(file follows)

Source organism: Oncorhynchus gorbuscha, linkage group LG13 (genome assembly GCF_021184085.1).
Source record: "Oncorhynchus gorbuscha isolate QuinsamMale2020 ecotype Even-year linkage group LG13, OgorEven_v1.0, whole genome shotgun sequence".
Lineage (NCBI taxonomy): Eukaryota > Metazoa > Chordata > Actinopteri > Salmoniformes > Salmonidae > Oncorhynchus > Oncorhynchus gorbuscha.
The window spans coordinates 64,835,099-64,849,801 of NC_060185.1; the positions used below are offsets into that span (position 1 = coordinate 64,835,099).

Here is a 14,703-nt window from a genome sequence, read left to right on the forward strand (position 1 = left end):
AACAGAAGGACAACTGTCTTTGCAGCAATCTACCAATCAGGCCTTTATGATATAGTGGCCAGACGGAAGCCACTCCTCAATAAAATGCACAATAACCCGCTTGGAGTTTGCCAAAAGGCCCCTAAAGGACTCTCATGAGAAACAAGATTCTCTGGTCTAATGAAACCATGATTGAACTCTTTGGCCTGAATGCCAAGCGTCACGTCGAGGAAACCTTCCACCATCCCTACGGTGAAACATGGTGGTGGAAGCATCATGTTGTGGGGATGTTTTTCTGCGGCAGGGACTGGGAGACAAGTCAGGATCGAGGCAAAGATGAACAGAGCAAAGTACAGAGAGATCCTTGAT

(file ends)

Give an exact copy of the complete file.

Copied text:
Source organism: Oncorhynchus gorbuscha, linkage group LG13 (genome assembly GCF_021184085.1).
Source record: "Oncorhynchus gorbuscha isolate QuinsamMale2020 ecotype Even-year linkage group LG13, OgorEven_v1.0, whole genome shotgun sequence".
Lineage (NCBI taxonomy): Eukaryota > Metazoa > Chordata > Actinopteri > Salmoniformes > Salmonidae > Oncorhynchus > Oncorhynchus gorbuscha.
The window spans coordinates 64,835,099-64,849,801 of NC_060185.1; the positions used below are offsets into that span (position 1 = coordinate 64,835,099).

Here is a 14,703-nt window from a genome sequence, read left to right on the forward strand (position 1 = left end):
AACAGAAGGACAACTGTCTTTGCAGCAATCTACCAATCAGGCCTTTATGATATAGTGGCCAGACGGAAGCCACTCCTCAATAAAATGCACAATAACCCGCTTGGAGTTTGCCAAAAGGCCCCTAAAGGACTCTCATGAGAAACAAGATTCTCTGGTCTAATGAAACCATGATTGAACTCTTTGGCCTGAATGCCAAGCGTCACGTCGAGGAAACCTTCCACCATCCCTACGGTGAAACATGGTGGTGGAAGCATCATGTTGTGGGGATGTTTTTCTGCGGCAGGGACTGGGAGACAAGTCAGGATCGAGGCAAAGATGAACAGAGCAAAGTACAGAGAGATCCTTGAT